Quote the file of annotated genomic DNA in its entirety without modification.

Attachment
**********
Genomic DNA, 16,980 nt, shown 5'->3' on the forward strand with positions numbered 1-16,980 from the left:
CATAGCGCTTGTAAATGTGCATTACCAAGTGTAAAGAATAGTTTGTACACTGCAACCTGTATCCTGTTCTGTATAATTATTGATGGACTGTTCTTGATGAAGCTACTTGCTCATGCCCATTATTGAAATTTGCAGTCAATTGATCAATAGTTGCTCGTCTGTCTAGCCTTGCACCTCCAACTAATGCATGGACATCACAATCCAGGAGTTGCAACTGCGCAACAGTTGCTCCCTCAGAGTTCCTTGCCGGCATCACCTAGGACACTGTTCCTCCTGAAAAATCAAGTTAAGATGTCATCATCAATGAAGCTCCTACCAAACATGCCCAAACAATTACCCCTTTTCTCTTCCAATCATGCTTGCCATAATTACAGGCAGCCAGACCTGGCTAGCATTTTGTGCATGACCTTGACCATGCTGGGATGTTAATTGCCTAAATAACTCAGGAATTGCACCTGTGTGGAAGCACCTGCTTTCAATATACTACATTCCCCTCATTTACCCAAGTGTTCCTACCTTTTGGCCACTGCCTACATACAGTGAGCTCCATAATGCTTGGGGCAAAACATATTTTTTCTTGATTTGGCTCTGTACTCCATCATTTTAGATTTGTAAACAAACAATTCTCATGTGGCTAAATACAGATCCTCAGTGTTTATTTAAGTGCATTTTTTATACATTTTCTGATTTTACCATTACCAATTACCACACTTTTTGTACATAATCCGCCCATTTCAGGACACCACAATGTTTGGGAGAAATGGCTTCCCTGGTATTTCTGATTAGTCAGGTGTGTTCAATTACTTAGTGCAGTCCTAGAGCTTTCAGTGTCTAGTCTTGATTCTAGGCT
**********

Genomic DNA, 16,980 nt, shown 5'->3' on the forward strand with positions numbered 1-16,980 from the left:
CATAGCGCTTGTAAATGTGCATTACCAAGTGTAAAGAATAGTTTGTACACTGCAACCTGTATCCTGTTCTGTATAATTATTGATGGACTGTTCTTGATGAAGCTACTTGCTCATGCCCATTATTGAAATTTGCAGTCAATTGATCAATAGTTGCTCGTCTGTCTAGCCTTGCACCTCCAACTAATGCATGGACATCACAATCCAGGAGTTGCAACTGCGCAACAGTTGCTCCCTCAGAGTTCCTTGCCGGCATCACCTAGGACACTGTTCCTCCTGAAAAATCAAGTTAAGATGTCATCATCAATGAAGCTCCTACCAAACATGCCCAAACAATTACCCCTTTTCTCTTCCAATCATGCTTGCCATAATTACAGGCAGCCAGACCTGGCTAGCATTTTGTGCATGACCTTGACCATGCTGGGATGTTAATTGCCTAAATAACTCAGGAATTGCACCTGTGTGGAAGCACCTGCTTTCAATATACTACATTCCCCTCATTTACCCAAGTGTTCCTACCTTTTGGCCACTGCCTACATACAGTGAGCTCCATAATGCTTGGGGCAAAACATATTTTTTCTTGATTTGGCTCTGTACTCCATCATTTTAGATTTGTAAACAAACAATTCTCATGTGGCTAAATACAGATCCTCAGTGTTTATTTAAGTGCATTTTTTATACATTTTCTGATTTTACCATTACCAATTACCACACTTTTTGTACATAATCCGCCCATTTCAGGACACCACAATGTTTGGGAGAAATGGCTTCCCTGGTATTTCTGATTAGTCAGGTGTGTTCAATTACTTAGTGCAGTCCTAGAGCTTTCAGTGTCTAGTCTTGATTCTAGGCT